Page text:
Kuwait Will Not Abandon Economic Reforms Despite Higher Oil Prices

Published October 31st, 2018 - 09:11 GMT
The Gulf's six oil-exporting countries originally agreed to introduce a five per cent value-added-tax (VAT) at the start of 2018. (Shutterstock)
The Gulf's six oil-exporting countries originally agreed to introduce a five per cent value-added-tax (VAT) at the start of 2018. (Shutterstock)

The Emir of Kuwait has urged the parliament to work with the Government to implement measures aimed at diversifying revenues and developing the economy, stressing the need to push through economic reforms despite higher oil prices.

The Gulf state, whose state finances are among the strongest in the region, has been trying to introduce new taxes and reform a lavish welfare system to curb state spending.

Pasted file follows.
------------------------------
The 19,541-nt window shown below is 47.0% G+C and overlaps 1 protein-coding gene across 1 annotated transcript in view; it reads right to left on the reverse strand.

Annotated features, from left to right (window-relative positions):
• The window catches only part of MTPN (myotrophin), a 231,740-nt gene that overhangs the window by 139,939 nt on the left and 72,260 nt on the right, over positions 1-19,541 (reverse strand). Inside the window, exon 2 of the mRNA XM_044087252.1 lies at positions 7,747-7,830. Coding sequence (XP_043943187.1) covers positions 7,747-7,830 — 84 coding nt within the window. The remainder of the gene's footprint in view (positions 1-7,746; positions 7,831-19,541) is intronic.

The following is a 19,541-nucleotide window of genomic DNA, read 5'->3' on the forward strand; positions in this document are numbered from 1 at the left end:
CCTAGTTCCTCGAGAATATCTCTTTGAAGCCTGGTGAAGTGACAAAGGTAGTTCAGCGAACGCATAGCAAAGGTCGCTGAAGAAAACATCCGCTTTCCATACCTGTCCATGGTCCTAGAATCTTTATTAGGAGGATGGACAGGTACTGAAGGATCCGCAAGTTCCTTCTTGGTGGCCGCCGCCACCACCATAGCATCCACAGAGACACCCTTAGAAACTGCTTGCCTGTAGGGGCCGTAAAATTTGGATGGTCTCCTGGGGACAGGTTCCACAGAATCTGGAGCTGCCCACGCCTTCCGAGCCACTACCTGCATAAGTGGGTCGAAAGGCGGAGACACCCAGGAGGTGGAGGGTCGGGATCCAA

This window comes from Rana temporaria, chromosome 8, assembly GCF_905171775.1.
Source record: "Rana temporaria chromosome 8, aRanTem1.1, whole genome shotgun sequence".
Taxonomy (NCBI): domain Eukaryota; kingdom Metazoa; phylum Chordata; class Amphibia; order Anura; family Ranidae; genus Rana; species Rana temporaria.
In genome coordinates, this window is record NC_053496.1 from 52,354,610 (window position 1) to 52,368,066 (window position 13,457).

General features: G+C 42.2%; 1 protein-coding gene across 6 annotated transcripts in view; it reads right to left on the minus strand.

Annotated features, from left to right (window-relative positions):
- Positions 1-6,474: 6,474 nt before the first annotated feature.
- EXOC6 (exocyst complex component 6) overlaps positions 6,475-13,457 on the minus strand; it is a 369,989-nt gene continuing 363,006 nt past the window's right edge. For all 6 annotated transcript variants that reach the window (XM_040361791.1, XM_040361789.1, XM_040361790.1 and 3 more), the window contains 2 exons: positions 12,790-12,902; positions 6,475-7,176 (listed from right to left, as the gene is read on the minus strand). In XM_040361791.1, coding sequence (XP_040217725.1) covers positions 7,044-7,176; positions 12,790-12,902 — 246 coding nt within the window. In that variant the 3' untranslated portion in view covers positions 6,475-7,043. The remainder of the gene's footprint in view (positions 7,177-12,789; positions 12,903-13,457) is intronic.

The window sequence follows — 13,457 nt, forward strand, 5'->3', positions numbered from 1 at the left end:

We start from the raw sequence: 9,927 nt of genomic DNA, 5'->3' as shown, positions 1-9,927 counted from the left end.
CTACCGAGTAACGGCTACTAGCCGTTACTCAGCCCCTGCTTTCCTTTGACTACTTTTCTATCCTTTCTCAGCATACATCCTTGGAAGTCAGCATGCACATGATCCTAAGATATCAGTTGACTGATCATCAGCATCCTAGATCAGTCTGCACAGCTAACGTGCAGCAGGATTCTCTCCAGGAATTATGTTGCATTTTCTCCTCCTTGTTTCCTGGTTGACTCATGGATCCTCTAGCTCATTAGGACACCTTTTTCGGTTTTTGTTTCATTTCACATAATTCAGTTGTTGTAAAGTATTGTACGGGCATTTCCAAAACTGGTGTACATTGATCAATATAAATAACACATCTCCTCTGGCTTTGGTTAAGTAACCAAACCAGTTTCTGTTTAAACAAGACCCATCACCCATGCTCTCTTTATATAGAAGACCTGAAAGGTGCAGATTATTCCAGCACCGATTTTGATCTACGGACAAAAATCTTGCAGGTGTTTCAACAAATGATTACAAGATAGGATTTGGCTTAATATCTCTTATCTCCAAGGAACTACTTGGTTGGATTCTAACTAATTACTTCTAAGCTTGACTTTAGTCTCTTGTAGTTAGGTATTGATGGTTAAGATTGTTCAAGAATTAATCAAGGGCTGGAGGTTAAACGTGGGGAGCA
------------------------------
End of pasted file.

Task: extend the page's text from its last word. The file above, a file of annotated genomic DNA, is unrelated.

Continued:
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The Gulf's six oil-exporting countries originally agreed to introduce a five per cent value-added-tax (VAT) at the start of 2018. Saudi Arabia and the UAE introduce VAT early this year, the other states have delayed because of political opposition, potential damage to consumer spending as well as the technical challenges of a new tax.

Sheikh Sabah Al-Ahmed Al-Jaber al-Sabah, the Emir of Kuwait, said, “I hope that the recent temporary improvement in oil prices does not obstruct this important path, which aims to protect future generations.”

In May, the Parliament's budget committee said that Kuwait would not implement VAT before 2021, but would push ahead this year with excise taxes on selected products, such as tobacco and sugary drinks, reported Reuters.


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